During the summer research experience, all participants will have access to relevant seminars and lectures; participate in local outreach experiences, including visits of US students to local primary and high schools in Madrid, Almería and Jaca; and engage in local cultural and nature activities, such as potluck dinner with families of UA, URJC, and IPE staff, visits to Ordesa National Park and the Pyrenees (Jaca-Zaragoza), Cabo de Gata-Níjar Natural Park, Sorbas Gypsum Karst Natural Park or Sierra Nevada National Park (Almeria), and Sierra de Guadarrama National Park (Madrid).
All participants will be provided housing through the program, through apartment rentals, home stays, or university housing. Although participant pairs may share a housing site, each participant will have their own room. Housing will be within walking distance of the research institution or accessible via a short trip on public transportation.
Round trip, economy class airfare to Madrid and rail fare to each research location and housing costs will be paid for all participants. Additionally, each participant will receive a $4,800 stipend for their 8 weeks of summer research.
Each participant must participate in all of the following: the 1 credit preparatory course in the spring semester prior to their departure, the eight week research experience in Spain, and in a fall semester writing-intensive course through their home institution. Through the program, participants will be required to complete pre- and post-experience surveys, as well as participate in focus groups to help the mentors assess and improve the program. Participants will be encouraged to present their research at regional or national conferences.
Each participant will be expected to work 40 hours per week for the eight weeks in Spain. This work may include time in the field collecting data or specimens, in the laboratory analyzing samples, or in an office setting analyzing data. Accepting the IRES fellowship means that you agree to not take summer online courses or engage in other employment, so that you can focus your efforts on your research project and cultural opportunities at your host institution. You should consult with your Spanish research mentor regarding your specific work responsibilities.
The program will be subject to any institution, state, and country restrictions. As of summer 2022, testing restrictions have been lifted for those arriving in Spain, if vaccinated, and testing restrictions have also been lifted for returning to the United States. US and Spanish mentors, in collaboration with institutional representatives, will continue to monitor any changes in requirements. All research activities will be conducted in person, although spring and fall coursework may be remote to facilitate participation by multiple institutions. International health insurance is available through each institutions global education office.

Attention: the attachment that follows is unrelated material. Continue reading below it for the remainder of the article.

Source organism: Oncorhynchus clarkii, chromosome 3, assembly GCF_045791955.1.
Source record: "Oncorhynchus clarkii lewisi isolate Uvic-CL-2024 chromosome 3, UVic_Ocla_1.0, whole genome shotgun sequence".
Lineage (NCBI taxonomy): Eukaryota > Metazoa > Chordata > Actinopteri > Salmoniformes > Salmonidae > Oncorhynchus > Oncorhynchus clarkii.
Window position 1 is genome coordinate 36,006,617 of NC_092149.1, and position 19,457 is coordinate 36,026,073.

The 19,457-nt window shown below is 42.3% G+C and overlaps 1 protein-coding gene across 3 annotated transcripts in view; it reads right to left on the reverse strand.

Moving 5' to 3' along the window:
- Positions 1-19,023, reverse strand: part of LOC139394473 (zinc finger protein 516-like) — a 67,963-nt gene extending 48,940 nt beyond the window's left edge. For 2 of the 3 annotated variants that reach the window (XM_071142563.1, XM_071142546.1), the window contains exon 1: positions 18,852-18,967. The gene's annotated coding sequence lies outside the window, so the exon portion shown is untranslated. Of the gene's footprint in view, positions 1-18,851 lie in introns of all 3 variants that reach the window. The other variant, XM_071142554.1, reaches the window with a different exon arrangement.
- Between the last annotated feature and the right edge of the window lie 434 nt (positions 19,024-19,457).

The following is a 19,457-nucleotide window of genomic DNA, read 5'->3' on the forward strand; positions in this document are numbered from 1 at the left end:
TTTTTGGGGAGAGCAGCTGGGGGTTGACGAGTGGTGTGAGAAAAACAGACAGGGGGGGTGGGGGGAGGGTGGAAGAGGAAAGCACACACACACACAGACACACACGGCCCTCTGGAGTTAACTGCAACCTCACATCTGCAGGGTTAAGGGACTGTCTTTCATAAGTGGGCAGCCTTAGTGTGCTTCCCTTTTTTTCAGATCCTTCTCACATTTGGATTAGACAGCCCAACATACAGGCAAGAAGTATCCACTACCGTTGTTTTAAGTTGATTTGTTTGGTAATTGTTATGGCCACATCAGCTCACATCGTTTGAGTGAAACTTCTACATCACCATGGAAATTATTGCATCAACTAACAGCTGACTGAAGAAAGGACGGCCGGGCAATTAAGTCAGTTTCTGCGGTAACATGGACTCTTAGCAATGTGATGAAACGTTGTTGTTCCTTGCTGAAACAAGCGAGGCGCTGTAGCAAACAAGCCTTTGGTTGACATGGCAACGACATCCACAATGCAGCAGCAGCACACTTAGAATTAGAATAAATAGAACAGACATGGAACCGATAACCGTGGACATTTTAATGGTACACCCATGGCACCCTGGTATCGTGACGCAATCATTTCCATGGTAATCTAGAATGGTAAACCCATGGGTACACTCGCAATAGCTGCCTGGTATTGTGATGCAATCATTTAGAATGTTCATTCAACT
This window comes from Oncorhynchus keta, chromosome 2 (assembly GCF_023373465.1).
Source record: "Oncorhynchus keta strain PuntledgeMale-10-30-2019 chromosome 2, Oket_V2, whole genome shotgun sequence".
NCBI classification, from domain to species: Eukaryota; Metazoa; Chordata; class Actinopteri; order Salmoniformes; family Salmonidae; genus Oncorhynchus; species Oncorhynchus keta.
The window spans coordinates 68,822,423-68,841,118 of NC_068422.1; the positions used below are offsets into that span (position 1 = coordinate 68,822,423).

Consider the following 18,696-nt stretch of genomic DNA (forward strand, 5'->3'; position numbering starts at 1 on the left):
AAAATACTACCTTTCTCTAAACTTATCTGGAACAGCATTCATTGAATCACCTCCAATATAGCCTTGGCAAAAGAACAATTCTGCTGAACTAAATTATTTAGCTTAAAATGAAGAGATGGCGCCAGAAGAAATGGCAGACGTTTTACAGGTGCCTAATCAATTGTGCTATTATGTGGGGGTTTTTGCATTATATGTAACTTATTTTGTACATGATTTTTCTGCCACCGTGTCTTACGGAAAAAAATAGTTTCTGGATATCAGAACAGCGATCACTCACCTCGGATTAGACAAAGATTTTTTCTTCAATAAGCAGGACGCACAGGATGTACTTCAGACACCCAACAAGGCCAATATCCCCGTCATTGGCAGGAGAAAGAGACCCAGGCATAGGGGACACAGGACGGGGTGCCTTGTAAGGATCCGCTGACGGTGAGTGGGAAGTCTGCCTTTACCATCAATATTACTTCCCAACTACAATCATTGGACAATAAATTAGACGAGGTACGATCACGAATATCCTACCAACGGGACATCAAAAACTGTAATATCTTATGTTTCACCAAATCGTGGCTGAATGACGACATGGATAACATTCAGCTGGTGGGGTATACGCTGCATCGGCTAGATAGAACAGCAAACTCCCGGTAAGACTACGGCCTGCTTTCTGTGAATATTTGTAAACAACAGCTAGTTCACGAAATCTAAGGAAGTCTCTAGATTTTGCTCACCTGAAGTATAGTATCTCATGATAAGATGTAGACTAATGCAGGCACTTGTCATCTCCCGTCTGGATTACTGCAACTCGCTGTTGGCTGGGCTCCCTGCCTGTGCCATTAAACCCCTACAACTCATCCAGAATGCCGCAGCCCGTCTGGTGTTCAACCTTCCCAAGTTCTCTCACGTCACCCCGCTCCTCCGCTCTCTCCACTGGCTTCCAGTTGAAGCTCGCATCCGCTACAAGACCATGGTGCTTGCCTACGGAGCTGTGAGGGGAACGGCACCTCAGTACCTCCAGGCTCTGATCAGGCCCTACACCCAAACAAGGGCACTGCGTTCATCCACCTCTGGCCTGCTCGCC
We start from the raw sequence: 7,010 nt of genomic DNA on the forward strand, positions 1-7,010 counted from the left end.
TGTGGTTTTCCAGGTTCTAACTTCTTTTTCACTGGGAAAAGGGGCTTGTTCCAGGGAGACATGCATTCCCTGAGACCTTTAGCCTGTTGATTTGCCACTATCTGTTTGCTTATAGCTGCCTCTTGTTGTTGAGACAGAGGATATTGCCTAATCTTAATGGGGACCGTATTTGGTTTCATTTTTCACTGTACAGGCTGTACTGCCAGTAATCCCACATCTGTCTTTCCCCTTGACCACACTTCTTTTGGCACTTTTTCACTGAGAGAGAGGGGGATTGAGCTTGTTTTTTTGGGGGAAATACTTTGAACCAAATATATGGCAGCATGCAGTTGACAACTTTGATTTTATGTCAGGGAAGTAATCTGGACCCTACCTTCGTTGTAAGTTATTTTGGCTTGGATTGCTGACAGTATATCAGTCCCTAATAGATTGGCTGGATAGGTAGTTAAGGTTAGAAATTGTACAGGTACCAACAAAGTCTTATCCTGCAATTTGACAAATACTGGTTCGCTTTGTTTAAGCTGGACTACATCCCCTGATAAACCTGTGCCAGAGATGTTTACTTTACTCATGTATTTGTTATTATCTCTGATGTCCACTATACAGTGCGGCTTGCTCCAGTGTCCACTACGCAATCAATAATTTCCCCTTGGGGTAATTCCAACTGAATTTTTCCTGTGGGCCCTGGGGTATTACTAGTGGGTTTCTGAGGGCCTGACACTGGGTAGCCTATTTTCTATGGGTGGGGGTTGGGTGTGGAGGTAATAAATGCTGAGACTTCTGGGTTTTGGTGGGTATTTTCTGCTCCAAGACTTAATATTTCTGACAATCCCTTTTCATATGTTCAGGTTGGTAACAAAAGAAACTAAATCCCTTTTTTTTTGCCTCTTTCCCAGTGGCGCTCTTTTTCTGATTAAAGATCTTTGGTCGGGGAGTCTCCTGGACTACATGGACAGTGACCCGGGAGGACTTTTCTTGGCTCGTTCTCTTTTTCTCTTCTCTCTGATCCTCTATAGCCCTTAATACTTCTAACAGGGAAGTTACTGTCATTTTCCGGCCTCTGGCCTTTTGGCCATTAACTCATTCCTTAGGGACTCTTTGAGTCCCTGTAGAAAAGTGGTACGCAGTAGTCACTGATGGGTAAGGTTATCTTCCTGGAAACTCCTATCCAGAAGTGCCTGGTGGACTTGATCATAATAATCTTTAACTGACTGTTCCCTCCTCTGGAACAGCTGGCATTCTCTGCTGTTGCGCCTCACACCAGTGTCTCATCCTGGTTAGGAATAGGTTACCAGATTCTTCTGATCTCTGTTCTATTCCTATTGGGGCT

It may be taxable and you should report it in your tax filings. No deduction is taken on your stipend payment because it is not large enough to get taxed, but if you have other sources of income during the year, then you’ll end up paying some income tax on it later. Since it is a stipend and not a salary, you will not pay social security tax on it.
- Students must not register for any coursework during their program participation;
- Students cannot work outside of their research project duties and IRES program seminars, workshops, and social activities;
- Students must spend 8 weeks working in the faculty mentor’s research group with the project they have been assigned to;
- Students must meet the eligibility requirements to participate in the IRES Program, which includes being a U.S. citizen or Permanent Resident;
- Students are responsible for submitting supplemental materials, such as proof of citizenship, passport application materials, and IRES program contract upon acceptance;
- Failure to complete the IRES summer research commitment may result in the removal of the program and/or the stipend being reversed or partially reversed.
- Failure to successfully complete the spring course will result in a failing grade and removal from the program, and failure to complete the fall, writing intensive will result in a failing grade.
We welcome your questions. US mentors are listed by institution below:
John Carroll University
Dr. Rebecca Drenovsky, firstname.lastname@example.org
New Mexico State University
Dr. Donovan Bailey, email@example.com
Dr. Sara Fuentes-Soriano, firstname.lastname@example.org
Dr. Nicole Pietrasiak, email@example.com
Dr. Adriana Romero Olivares, firstname.lastname@example.org
Dr. Mike Moore, email@example.com
GYP-NEXTGEN is supported by the National Science Foundation under grant number 2153089.